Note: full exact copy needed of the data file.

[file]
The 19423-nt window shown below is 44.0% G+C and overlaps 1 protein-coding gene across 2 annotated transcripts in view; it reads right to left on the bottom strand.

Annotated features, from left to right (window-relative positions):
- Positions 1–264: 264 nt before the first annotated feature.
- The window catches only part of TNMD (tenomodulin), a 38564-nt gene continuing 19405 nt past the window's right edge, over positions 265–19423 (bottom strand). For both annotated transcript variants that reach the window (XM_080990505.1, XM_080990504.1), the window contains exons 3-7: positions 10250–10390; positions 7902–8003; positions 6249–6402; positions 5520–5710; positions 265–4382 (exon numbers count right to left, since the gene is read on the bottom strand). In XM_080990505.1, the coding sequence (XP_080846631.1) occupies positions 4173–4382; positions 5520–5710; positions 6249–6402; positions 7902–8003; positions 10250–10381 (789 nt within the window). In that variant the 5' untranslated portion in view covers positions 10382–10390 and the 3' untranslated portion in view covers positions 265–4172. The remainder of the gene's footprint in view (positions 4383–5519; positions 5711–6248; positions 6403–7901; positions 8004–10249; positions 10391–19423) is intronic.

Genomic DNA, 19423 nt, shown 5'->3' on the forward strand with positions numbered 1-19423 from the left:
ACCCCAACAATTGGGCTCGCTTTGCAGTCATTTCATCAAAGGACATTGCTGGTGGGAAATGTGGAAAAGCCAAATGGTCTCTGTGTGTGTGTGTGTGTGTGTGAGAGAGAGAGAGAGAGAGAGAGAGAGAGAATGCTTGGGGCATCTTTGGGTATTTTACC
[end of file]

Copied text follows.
The 19423-nt window shown below is 44.0% G+C and overlaps 1 protein-coding gene across 2 annotated transcripts in view; it reads right to left on the bottom strand.

Annotated features, from left to right (window-relative positions):
- Positions 1–264: 264 nt before the first annotated feature.
- The window catches only part of TNMD (tenomodulin), a 38564-nt gene continuing 19405 nt past the window's right edge, over positions 265–19423 (bottom strand). For both annotated transcript variants that reach the window (XM_080990505.1, XM_080990504.1), the window contains exons 3-7: positions 10250–10390; positions 7902–8003; positions 6249–6402; positions 5520–5710; positions 265–4382 (exon numbers count right to left, since the gene is read on the bottom strand). In XM_080990505.1, the coding sequence (XP_080846631.1) occupies positions 4173–4382; positions 5520–5710; positions 6249–6402; positions 7902–8003; positions 10250–10381 (789 nt within the window). In that variant the 5' untranslated portion in view covers positions 10382–10390 and the 3' untranslated portion in view covers positions 265–4172. The remainder of the gene's footprint in view (positions 4383–5519; positions 5711–6248; positions 6403–7901; positions 8004–10249; positions 10391–19423) is intronic.

Genomic DNA, 19423 nt, shown 5'->3' on the forward strand with positions numbered 1-19423 from the left:
ACCCCAACAATTGGGCTCGCTTTGCAGTCATTTCATCAAAGGACATTGCTGGTGGGAAATGTGGAAAAGCCAAATGGTCTCTGTGTGTGTGTGTGTGTGTGTGAGAGAGAGAGAGAGAGAGAGAGAGAGAGAATGCTTGGGGCATCTTTGGGTATTTTACC